Loch Leven from Stob Ban
Loch Leven from Stob Ban

The photo to the left looks down on the valley leading to Lairigmor from Stob Ban on the Mamore ridge. The old military road that the West Highland Way follows can just be seen running from left to right and the dark streak halfway up is Loch Leven.

Beyond the summit of the pass, the track passes the sad, isolated ruins of Tigh-na-sleabhaich, 'the house by the gullied slope', and then Lairigmor. The glen and track swing to the north to reveal the green wall of a forestry plantation ahead. The track enters the southern end of the plantation and makes speedy progress over the next two kilometres to its northern boundary. To your left (west) are the pleasant waters of Lochan Lunn Da Bhra and the far off farm buildings of Lundavra.

The military road now is tarmaced as it heads off to the north but the Way abandons it for the last time, turning west into the forest at a carpark and forest gate just outside the plantation (before the derelict house of Blar a'Chaorainn). On the other hand, the road is an easy route to Fort William and may be preferred in inclement weather. The 5.5 kilometres to the outskirts of Fort William offers views across Loch Linnhe to the high hills on the other side and a couple of good places for breaks, especially at the bridge before Blarmachfoldach. I actually followed the road so that I could restock in town and then walk back into Glen Nevis to camp far up the glen. From the campsite next to the ruins of Steal, I climbed Aonach Beag and then Sgurr a'Mhaim. The final day was spent walking west over the headwaters of the Waters of Nevis to the Abhairn Rath river, down to the isolated farm of Lùibeilt for a very wet ford of the river and then heading down to Loch Treig. I caught the train at Corrour Station back to Fort William for a luxurious stay at a hotel and then a train back to London on the next day.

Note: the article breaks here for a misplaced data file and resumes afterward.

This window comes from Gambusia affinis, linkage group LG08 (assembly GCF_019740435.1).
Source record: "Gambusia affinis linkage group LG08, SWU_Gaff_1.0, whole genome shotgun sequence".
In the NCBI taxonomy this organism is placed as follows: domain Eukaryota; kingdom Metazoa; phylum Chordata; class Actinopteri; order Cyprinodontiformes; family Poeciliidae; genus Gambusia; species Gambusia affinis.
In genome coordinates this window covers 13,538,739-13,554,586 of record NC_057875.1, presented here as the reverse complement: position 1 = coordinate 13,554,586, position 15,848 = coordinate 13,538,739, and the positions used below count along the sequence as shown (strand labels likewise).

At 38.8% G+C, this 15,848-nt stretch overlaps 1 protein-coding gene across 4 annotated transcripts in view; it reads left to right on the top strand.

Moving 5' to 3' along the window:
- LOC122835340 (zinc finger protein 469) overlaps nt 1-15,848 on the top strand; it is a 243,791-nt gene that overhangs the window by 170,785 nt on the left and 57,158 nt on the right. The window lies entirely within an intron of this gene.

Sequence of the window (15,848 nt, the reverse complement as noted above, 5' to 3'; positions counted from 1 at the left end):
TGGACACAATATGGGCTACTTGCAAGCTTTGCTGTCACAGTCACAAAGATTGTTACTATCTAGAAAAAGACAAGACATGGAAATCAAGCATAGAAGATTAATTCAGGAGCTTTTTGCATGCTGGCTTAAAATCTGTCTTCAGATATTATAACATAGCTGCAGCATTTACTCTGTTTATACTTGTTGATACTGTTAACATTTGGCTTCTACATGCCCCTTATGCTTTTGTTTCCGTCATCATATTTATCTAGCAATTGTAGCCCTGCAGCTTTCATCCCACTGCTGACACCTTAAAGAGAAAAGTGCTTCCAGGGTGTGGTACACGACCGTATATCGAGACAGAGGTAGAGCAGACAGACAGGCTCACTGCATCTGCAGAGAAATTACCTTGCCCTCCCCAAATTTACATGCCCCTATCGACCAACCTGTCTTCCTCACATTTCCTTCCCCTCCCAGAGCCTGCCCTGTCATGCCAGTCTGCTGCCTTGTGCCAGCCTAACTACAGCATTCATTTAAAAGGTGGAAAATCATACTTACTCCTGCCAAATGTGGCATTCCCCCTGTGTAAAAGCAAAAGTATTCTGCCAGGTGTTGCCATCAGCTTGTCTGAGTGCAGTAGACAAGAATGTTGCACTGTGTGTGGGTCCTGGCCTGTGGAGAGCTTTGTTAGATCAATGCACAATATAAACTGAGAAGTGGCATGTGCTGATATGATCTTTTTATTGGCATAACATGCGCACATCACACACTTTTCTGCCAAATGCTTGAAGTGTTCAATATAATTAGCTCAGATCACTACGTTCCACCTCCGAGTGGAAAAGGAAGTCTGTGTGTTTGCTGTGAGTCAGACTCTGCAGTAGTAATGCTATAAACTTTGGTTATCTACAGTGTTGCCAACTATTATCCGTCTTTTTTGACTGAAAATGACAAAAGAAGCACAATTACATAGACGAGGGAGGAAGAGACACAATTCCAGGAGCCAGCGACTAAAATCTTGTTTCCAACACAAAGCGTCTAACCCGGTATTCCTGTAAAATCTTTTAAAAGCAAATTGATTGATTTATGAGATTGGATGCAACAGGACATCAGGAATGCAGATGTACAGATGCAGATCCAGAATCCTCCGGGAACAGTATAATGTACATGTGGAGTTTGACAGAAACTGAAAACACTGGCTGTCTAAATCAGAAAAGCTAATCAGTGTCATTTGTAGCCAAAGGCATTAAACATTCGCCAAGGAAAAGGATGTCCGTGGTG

The official route of the West Highland Way branches right and upwards into a narrow gap between the spruce trees. Occasionally a dyke is followed - this marked the upper limit of the improved ground in the glen with only rough grazing on the mountain slopes above it. A long reach of open ground is then crossed before another plantation is entered. Ahead, beyond the rough slopes of Sgorr Chalum to the right, the scarred bulk of Ben Nevis begins to make its enormous presence felt. This is definitely not the mountain's prettiest side but is certainly an impressive sight.